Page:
The ketogenic diet (keto diet, for short) is a radical low carb, high fat diet that offers various health benefits. There are different ways to approach Keto dieting. Numerous studies show that this specific diet can help you lose weight and improve your health. Ketogenic diet is considered effective especially against diabetes, cancer, epilepsy, and Alzheimer’s disease. Here is a detailed beginner’s guide to the keto diet.
Table of Contents
What is a ketogenic diet?
Ketogenic diet on a fundamental level is starving the body of carbohydrates to induce ketone metabolism. The logic behind this mechanism is complex but it can be summarised for the average person into a simpler form.
Types of ketogenic diets
There are several versions of the ketogenic diet. Each caters to a certain population because each of us has a different metabolic state in general. It’s not always obvious which metabolic state you’re in and that means your approach to achieving ketosis will vary greatly to the people around you.
1. Standard ketogenic diet (SKD): This version of keto includes low carb, moderate protein and high fat diet. Typically this would include around 70% fat, 20% protein, and only 10% carbs in your entire diet.
2. Cyclical ketogenic diet (CKD): This diet involves periodically refeeding on carbs. For instance, 5 ketogenic days followed by 2 high carb days.
3. Targeted ketogenic diet (TKD): This version involves carb intake proportional to the amount of exercise you get.
4. High protein ketogenic diet: In combination with the standard ketogenic diet, this version includes more protein. The ratio is mostly 60% fat, 35% protein, and less than 5% of carbs.
It’s important to mention that only the standard and high protein ketogenic diets were subjected to clinical studies. Cyclical or targeted ketogenic diets are more advanced regimes which are specifically beneficial for bodybuilders and athletes. In this blog we mostly focus on the standard ketogenic diet (SKD).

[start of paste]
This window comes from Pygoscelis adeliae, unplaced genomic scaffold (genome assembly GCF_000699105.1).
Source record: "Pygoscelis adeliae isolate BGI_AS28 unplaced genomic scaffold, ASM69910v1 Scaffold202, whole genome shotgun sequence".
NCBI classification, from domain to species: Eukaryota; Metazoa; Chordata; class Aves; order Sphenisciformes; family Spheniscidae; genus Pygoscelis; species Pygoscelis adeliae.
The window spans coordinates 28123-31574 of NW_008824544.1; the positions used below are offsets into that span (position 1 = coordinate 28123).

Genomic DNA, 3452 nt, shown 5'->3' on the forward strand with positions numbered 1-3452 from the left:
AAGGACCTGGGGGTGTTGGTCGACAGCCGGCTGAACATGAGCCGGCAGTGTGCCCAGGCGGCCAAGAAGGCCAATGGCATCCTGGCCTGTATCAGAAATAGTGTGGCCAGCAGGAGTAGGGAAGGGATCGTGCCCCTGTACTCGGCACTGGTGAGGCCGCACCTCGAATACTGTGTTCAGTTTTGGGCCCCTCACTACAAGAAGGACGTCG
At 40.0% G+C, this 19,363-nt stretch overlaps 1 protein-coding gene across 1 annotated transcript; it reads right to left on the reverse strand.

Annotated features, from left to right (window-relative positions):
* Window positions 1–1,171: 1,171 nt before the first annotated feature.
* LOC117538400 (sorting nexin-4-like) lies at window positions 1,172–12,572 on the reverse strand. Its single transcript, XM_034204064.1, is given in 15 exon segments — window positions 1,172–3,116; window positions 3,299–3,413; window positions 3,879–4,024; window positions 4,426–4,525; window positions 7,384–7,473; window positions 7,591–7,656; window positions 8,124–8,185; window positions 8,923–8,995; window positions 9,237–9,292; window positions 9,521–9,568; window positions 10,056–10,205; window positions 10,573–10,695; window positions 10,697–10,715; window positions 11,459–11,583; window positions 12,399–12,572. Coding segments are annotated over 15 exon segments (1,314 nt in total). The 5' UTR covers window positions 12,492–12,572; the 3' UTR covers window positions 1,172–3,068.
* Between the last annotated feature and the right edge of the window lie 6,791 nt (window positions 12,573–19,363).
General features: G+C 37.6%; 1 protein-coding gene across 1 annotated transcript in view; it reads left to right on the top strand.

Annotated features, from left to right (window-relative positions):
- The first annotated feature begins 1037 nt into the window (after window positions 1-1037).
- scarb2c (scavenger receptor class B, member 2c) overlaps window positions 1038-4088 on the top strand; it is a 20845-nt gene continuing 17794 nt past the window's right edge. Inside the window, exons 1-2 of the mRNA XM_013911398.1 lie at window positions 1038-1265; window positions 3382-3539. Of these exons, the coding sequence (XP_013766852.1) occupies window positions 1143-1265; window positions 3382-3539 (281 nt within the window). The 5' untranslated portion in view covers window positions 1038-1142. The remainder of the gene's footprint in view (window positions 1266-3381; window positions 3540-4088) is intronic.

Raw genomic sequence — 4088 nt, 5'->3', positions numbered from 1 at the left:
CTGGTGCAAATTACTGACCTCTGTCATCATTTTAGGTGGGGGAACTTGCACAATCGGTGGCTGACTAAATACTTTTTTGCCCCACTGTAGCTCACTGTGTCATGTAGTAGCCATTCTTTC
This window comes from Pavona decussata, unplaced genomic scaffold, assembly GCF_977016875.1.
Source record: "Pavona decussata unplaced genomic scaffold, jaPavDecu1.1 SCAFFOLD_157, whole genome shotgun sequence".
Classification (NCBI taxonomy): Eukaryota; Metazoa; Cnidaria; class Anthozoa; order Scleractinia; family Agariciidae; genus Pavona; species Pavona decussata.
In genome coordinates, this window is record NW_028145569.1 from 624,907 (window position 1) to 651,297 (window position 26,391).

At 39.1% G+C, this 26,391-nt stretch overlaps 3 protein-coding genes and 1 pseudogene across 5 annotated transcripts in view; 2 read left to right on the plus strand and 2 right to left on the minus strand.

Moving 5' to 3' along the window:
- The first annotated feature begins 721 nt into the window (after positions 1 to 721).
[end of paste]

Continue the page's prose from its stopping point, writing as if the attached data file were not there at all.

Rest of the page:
Foods to avoid for Keto diet
Any food that’s high in carbs should be limited. This is the first step to switching to keto diet.
It’s especially important to avoid carb-based foods such as, sugars, legumes, rice, grains, potatoes, candy, juice, to ensure negative carb balance for your body. This is the primary way to switch to keto based metabolism.
Foods for Keto diet
While reducing the crb intake you need to supplement your body with enough high energy compounds to function and stay active. The following foods ensure a high level of energy output so you can make the ketogenic diet :
- Eggs: Omega-3 rich whole eggs.
- Meat: Red meat, ham, sausage, steak, chicken, bacon, and turkey
- Nuts and seeds: Almonds, flaxseeds, pumpkin seeds, walnuts, chia seeds, etc.
- Fatty fish: salmon, tuna, trout and mackerel
- Butter and cream: Grass-fed butter and Heavy cream
- Cheese: Unprocessed cheeses like goat, cream, cheddar, blue, or mozzarella
- Healthy oils: extra virgin olive oil, coconut oil, avocado oil, cod liver oil etc
- Avocados: whole avocados or freshly made guacamole either is good.
- Low carb veggies: green veggies, tomatoes, onions, peppers, etc.
- Condiments: Salt, herbs, spices, pepper etc.
The best practice is to base your diet mostly on whole, single-ingredient foods limiting processed items as much as possible.
Keto tips and tricks
The first few weeks are extremely challenging for the ketogenic diet. There are several tips and tricks that can make the switch easier for you The most common ones include:
It’s important to familiarise yourself with food labels and checking the fat, carbs, and fiber content of each item you pick. This is crucial for keeping track of how your favorite foods affect your diet.
Plan out your meals in advance. This makes keeping track of your intake easier so you can make necessary adjustments.
Try out keto-friendly recipes and meal ideas. Many websites, food blogs, apps, and cookbooks offer unique recipes that you can use to build a custom menu.
Some meal delivery services even offer keto-friendly options. This is a quick and convenient way to enjoy keto meals if you’re short on time.